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The Demand for Information: More Heat than Light

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Abstract

This paper produces a comprehensive theory of the value of Bayesian information and its static demand. Our key insight is to assume 'natural units' corresponding to the sample size of conditionally i.i.d. signals -- focusing on the smooth nearby model of the precision of an observation of a Brownian motion with uncertain drift. In a two state world, this produces the heat equation from physics, and leads to a tractable theory. We derive explicit formulas that harmonize the known small and large sample properties of information, and reveal some fundamental properties of demand: (a) Value 'non-concavity': The marginal value of information is initially zero; (b) The marginal value is convex/rising, concave/peaking, then convex/falling; (c) 'Lumpiness': As prices rise, demand suddenly chokes off (drops to 0); (d) The minimum information costs on average exceed 2.5% of the payoff stakes; (e) Information demand is hill-shaped in beliefs, highest when most uncertain; (f) Information demand is initially elastic at interior beliefs; (g) Demand elasticity is globally falling in price, and approaches 0 as prices vanish; and (h) The marginal value vanishes exponentially fast in price, yielding log demand. Our results are exact for the Brownian case, and approximately true for weak discrete informative signals. We prove this with a new Bayesian approximation result.

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  • Jussi Keppo & Giuseppe Moscarini & Lones Smith, 2005. "The Demand for Information: More Heat than Light," Cowles Foundation Discussion Papers 1498, Cowles Foundation for Research in Economics, Yale University.
  • Handle: RePEc:cwl:cwldpp:1498
    Note: CFP 1258.
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    1. Kihlstrom, Richard E, 1974. "A Bayesian Model of Demand for Information About Product Quality," International Economic Review, Department of Economics, University of Pennsylvania and Osaka University Institute of Social and Economic Research Association, vol. 15(1), pages 99-118, February.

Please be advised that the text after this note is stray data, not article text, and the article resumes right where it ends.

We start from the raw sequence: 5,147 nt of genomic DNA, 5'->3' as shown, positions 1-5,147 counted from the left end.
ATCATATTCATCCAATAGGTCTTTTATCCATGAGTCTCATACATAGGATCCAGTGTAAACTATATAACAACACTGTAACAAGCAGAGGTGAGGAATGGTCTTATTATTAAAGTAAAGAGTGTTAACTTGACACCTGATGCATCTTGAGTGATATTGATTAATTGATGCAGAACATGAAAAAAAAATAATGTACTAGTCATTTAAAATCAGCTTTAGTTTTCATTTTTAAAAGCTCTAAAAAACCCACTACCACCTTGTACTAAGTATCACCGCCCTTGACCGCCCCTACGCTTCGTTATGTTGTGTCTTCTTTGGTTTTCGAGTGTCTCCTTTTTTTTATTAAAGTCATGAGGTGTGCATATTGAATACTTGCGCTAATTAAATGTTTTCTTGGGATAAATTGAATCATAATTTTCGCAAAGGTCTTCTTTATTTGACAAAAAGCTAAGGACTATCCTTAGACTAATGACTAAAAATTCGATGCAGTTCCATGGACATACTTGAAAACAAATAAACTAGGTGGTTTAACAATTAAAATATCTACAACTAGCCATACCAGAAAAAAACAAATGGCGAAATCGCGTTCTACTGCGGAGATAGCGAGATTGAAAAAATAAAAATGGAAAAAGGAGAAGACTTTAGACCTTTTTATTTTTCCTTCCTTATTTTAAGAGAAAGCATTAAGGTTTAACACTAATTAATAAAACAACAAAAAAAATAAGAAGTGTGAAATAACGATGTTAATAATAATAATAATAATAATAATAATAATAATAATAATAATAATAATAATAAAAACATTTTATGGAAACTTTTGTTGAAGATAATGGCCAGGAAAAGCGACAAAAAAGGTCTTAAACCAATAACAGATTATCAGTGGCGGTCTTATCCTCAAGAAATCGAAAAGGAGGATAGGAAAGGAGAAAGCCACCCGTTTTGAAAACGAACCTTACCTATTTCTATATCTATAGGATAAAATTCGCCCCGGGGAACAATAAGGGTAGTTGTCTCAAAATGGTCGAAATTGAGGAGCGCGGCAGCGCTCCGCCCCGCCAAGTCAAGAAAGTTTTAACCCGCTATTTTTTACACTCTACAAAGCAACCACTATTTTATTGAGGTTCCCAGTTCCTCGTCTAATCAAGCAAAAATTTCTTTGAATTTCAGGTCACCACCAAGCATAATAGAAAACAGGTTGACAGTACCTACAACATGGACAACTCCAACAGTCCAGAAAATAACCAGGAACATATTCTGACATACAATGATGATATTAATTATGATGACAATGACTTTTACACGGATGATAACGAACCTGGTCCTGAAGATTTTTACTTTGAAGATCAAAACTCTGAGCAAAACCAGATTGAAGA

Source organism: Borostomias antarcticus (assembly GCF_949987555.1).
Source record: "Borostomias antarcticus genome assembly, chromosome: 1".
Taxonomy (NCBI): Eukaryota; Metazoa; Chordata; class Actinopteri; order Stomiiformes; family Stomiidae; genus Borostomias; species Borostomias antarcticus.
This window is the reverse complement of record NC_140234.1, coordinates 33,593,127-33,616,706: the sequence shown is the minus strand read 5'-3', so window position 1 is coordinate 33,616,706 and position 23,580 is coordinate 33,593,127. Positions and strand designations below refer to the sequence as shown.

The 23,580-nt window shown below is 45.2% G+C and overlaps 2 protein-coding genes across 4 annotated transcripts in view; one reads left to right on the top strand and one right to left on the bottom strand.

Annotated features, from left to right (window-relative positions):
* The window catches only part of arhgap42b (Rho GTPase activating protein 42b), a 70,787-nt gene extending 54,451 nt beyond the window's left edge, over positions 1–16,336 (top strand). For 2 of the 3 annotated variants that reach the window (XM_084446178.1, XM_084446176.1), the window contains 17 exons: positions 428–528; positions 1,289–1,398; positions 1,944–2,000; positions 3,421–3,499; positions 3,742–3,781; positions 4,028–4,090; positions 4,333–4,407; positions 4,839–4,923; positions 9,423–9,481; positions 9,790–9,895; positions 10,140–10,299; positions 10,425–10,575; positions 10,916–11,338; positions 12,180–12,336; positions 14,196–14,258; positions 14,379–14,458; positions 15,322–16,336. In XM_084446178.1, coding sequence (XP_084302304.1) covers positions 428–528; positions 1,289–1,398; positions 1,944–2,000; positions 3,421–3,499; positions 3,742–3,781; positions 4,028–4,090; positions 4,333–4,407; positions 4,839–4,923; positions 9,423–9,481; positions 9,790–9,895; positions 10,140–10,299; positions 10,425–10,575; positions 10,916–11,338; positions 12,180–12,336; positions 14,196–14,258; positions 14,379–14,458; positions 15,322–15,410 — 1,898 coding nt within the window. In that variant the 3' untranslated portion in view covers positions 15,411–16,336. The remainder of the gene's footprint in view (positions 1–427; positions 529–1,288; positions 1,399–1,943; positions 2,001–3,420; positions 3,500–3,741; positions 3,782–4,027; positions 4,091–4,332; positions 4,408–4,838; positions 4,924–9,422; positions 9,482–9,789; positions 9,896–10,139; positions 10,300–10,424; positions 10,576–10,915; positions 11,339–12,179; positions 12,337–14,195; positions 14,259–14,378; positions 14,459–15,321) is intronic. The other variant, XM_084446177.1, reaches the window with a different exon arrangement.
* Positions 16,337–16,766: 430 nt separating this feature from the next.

2. Abreu, Dilip & Milgrom, Paul & Pearce, David, 1991. "Information and Timing in Repeated Partnerships," Econometrica, Econometric Society, vol. 59(6), pages 1713-1733, November.
    3. Giuseppe Moscarini & Lones Smith, 2001. "The Optimal Level of Experimentation," Econometrica, Econometric Society, vol. 69(6), pages 1629-1644, November.
    4. Giuseppe Moscarini & Lones Smith, 2002. "The Law of Large Demand for Information," Econometrica, Econometric Society, vol. 70(6), pages 2351-2366, November.
    5. Harrison, J. Michael & Kreps, David M., 1979. "Martingales and arbitrage in multiperiod securities markets," Journal of Economic Theory, Elsevier, vol. 20(3), pages 381-408, June.
    6. Harrison, J. Michael & Pliska, Stanley R., 1981. "Martingales and stochastic integrals in the theory of continuous trading," Stochastic Processes and their Applications, Elsevier, vol. 11(3), pages 215-260, August.
    7. Black, Fischer & Scholes, Myron S, 1973. "The Pricing of Options and Corporate Liabilities," Journal of Political Economy, University of Chicago Press, vol. 81(3), pages 637-654, May-June.
    8. Chade, Hector & Schlee, Edward, 2002. "Another Look at the Radner-Stiglitz Nonconcavity in the Value of Information," Journal of Economic Theory, Elsevier, vol. 107(2), pages 421-452, December.
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    Cited by:

    1. Axel Anderson & Lones Smith, 2013. "Dynamic Deception," American Economic Review, American Economic Association, vol. 103(7), pages 2811-2847, December.
    2. Jeffrey L. Hoopes & Daniel H. Reck & Joel Slemrod, 2015. "Taxpayer Search for Information: Implications for Rational Attention," American Economic Journal: Economic Policy, American Economic Association, vol. 7(3), pages 177-208, August.
    3. Alessandra Fogli & Laura Veldkamp, 2007. "Nature or nurture? learning and female labor force dynamics," Staff Report 386, Federal Reserve Bank of Minneapolis.
    4. Gryglewicz, Sebastian, 2011. "A theory of corporate financial decisions with liquidity and solvency concerns," Journal of Financial Economics, Elsevier, vol. 99(2), pages 365-384, February.
    5. Heyen, Daniel & Goeschl, Timo & Wiesenfarth , Boris, 2015. "Risk Assessment under Ambiguity: Precautionary Learning vs. Research Pessimism," Working Papers 0605, University of Heidelberg, Department of Economics.

    More about this item

    Keywords

    Value of information; Non-concavity; Heat equation; Demand; Bayesian analysis;

    JEL classification:

    • D81 - Microeconomics - - Information, Knowledge, and Uncertainty - - - Criteria for Decision-Making under Risk and Uncertainty
    • D83 - Microeconomics - - Information, Knowledge, and Uncertainty - - - Search; Learning; Information and Knowledge; Communication; Belief; Unawareness

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